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    $\begingroup$ This has been investigated by Wald & his collaborators in a series of papers over the last several years. They are rather technical but the first sentence of this abstract sums up their answer to your question. $\endgroup$ Commented Sep 22, 2022 at 19:23
  • $\begingroup$ @MichaelSeifert I didn't get the basis for discarding back-reaction based on averaging procedure in section 3: What did the authors mean by "observing" two disconnected patches of universe? One can always cook up non-trivial system where this back-reaction gives non-sensical answer, but how is that observationally relevant? A balanced view on back-reaction effect in cosmology can be found in this article: arxiv.org/abs/1109.2314 $\endgroup$
    – paul230_x
    Commented Sep 22, 2022 at 20:44

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There are indeed some theories trying to explain dark matter with gravitational waves, but since they were just observed directly in 2016, we still lack the experimental observation to verify them. The only basis we have yet is established mathematics and theoretical physics.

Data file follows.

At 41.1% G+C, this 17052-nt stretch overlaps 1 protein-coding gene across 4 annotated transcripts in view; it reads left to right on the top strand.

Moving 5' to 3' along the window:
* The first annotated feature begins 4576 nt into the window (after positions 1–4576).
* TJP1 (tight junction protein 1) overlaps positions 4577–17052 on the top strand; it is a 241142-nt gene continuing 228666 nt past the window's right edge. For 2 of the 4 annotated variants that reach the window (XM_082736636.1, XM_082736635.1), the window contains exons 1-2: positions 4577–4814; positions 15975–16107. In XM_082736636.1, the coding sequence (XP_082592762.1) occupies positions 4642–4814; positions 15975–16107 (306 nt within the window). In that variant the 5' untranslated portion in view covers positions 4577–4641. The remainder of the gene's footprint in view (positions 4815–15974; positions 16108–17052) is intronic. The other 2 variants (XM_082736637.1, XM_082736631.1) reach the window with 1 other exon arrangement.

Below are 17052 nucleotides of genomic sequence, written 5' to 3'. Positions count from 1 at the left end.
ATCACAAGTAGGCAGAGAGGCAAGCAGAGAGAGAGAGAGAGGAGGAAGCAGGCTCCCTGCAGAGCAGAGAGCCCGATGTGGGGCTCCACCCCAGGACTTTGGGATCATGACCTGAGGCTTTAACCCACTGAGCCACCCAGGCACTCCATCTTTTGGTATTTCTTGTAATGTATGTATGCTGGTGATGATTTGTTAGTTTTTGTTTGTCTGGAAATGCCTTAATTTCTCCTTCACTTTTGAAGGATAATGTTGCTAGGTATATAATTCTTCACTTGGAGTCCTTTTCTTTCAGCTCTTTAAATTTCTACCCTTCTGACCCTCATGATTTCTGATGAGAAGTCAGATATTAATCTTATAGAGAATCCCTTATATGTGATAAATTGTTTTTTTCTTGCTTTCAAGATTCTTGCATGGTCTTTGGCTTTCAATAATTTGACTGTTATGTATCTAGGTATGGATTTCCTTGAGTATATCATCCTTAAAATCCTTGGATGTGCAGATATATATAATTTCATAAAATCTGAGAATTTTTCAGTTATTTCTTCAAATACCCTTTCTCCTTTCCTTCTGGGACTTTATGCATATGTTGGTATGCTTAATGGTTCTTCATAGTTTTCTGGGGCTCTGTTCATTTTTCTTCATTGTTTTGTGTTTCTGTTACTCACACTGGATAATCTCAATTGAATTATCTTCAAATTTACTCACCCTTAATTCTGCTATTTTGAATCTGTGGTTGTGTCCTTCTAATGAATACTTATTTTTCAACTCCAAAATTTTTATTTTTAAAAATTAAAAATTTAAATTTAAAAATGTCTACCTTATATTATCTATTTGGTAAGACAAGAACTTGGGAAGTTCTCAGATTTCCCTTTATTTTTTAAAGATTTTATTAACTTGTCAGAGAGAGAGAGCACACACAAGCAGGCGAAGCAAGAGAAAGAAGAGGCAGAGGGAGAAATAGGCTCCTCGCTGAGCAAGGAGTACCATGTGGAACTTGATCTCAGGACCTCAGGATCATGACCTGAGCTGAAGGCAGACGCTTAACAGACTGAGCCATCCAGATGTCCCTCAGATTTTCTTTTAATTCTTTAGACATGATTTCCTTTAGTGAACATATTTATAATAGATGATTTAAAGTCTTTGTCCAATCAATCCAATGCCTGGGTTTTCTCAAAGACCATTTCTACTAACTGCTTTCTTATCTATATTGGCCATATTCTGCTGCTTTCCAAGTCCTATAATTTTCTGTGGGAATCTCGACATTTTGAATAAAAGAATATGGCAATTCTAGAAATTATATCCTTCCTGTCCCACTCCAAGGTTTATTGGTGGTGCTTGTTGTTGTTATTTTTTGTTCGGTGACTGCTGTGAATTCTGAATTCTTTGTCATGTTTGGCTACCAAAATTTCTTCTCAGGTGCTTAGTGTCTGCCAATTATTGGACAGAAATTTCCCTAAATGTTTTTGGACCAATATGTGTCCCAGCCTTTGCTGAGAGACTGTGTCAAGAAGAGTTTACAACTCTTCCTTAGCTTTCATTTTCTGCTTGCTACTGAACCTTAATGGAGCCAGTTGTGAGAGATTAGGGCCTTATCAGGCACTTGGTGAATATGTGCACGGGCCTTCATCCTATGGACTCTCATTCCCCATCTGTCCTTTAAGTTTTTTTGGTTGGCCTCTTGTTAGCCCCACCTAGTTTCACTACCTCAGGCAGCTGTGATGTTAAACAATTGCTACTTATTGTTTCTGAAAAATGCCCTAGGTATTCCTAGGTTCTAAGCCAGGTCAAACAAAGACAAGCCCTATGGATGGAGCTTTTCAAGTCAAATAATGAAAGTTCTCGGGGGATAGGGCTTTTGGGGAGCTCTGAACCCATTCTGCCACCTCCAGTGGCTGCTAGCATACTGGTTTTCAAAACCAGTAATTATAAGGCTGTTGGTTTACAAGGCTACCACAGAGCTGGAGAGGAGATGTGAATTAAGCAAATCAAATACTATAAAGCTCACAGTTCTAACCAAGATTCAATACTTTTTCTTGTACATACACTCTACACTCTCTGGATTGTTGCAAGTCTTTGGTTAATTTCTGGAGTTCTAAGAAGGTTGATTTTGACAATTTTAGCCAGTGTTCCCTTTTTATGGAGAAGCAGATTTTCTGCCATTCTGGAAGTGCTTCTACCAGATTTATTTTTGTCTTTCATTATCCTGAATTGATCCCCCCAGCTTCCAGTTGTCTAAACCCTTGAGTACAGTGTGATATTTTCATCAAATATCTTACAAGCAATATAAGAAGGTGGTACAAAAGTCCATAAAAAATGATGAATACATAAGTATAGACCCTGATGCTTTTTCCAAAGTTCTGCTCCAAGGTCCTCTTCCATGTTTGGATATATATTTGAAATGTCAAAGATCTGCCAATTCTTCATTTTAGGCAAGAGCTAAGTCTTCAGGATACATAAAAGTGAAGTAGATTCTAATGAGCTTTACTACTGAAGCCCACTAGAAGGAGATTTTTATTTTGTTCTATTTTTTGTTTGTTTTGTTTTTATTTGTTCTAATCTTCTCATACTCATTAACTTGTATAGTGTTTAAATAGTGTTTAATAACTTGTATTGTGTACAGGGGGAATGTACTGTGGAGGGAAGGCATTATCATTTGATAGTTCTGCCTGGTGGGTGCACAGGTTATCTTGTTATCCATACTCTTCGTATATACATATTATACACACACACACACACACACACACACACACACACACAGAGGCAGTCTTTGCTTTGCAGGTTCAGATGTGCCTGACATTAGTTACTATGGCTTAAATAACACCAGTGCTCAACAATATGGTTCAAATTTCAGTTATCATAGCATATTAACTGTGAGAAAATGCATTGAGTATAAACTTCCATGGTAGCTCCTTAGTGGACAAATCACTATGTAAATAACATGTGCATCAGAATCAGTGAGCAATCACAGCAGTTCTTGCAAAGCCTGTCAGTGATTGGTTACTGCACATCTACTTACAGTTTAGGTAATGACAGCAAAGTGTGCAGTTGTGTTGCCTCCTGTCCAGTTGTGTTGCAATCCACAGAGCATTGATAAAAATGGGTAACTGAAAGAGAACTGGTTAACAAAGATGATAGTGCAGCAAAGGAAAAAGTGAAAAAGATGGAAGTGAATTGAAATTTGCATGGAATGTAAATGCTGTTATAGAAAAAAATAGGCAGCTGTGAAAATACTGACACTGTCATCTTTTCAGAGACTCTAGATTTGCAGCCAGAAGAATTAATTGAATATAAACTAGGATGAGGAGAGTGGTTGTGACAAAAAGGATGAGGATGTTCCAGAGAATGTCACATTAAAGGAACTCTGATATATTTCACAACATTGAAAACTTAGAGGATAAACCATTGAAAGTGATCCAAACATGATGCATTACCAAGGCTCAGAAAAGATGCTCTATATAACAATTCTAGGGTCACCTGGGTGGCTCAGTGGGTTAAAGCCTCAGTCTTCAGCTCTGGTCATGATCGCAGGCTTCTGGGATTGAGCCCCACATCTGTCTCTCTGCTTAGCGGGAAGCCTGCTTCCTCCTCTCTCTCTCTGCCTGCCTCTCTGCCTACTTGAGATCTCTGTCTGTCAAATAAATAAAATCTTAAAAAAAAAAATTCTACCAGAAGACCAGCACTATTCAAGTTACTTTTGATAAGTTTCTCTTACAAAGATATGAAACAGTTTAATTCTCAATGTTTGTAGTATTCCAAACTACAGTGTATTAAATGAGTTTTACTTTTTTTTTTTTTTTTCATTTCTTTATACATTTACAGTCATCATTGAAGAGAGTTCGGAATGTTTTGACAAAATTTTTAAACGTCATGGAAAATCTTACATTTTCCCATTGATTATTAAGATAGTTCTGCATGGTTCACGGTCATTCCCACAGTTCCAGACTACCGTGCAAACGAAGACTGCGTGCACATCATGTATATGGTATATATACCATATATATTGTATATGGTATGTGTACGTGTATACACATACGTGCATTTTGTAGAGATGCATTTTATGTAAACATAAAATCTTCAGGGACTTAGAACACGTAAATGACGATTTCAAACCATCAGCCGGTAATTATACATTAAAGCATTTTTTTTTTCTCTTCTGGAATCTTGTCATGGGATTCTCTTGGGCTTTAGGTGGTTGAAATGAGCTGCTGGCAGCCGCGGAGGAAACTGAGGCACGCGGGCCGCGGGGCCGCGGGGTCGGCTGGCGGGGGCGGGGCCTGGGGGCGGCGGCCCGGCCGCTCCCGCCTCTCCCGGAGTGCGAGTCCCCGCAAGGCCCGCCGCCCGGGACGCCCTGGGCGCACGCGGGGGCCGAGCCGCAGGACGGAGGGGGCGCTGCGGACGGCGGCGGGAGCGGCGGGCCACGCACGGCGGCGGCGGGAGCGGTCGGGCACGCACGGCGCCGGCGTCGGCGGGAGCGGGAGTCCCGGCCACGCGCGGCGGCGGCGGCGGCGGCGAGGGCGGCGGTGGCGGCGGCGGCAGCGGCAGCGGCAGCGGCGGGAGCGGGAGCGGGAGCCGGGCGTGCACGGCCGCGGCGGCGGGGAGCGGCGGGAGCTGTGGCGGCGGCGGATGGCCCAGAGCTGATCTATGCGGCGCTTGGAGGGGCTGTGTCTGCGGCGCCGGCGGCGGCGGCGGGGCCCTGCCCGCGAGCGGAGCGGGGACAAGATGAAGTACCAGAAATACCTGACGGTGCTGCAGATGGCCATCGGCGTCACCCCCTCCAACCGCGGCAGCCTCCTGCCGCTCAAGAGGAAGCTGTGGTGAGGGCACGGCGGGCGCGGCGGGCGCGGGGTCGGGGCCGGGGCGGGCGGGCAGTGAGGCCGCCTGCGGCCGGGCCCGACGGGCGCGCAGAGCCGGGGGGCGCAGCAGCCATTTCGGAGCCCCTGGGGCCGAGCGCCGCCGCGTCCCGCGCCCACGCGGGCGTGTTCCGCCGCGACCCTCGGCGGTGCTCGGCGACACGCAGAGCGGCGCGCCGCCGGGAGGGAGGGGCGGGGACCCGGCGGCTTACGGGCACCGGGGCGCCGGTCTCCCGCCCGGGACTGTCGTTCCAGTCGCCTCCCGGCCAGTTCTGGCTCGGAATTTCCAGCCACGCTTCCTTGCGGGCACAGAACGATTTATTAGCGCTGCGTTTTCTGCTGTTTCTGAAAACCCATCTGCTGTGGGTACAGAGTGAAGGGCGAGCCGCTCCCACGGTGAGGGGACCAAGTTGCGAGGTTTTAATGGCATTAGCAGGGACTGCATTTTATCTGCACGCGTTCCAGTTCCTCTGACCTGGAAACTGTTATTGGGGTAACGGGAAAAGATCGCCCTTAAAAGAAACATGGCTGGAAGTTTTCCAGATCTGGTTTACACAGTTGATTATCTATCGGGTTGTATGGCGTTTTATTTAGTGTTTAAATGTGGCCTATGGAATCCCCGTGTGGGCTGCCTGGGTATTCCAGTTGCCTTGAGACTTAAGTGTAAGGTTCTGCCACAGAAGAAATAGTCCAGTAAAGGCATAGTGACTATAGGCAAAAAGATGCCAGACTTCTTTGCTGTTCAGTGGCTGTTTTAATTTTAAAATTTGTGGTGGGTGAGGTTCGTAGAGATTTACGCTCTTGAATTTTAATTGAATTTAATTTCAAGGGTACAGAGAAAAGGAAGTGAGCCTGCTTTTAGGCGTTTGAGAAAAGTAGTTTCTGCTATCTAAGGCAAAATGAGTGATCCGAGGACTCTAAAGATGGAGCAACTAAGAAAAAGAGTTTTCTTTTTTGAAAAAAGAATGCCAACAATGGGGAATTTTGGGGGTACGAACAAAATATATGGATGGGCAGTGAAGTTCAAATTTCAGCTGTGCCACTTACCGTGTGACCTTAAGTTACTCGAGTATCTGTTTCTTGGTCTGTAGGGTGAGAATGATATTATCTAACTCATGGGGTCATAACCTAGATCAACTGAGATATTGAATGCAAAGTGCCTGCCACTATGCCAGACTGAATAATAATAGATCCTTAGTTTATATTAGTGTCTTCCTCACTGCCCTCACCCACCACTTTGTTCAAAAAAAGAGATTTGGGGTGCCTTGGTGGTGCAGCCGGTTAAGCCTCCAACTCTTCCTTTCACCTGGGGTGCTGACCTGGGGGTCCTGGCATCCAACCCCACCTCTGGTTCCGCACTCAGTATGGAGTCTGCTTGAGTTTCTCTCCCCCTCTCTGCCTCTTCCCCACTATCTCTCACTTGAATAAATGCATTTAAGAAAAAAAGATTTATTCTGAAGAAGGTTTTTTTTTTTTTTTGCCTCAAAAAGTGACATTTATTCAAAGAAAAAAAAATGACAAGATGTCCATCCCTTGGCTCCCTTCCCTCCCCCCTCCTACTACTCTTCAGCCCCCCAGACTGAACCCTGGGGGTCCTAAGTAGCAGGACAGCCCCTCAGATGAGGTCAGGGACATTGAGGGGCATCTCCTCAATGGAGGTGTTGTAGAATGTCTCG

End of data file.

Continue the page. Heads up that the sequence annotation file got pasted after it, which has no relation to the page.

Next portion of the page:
Gravity itself is a source of gravity, which is why the Einstein field equations are non-linear and which arises from the fact that gravitational waves carry energy. In comparison, electromagnetic waves don't carry charge and therefore aren't their own source, but they carry energy as well and therefore contribute to gravity.

The idea of a gravitational or electromagnetic wave held together in a bounded region of spacetime by its own field energy, called a "geon", was first studied by Wheeler in 1955, but yet only contained the idea. One can imagine the intuition behind the mathematical description, which was partly given by Brill and Hartle in 1964, as being loosely analogous to some also still unproven theories trying to explain ball lightning with a standing electromagnetic wave, which is a solution to the Maxwell equations. This was first proposed in 1955 as well, but I don't know if there was any connection. Of course, finding such a solution for the Einstein field equations is way harder.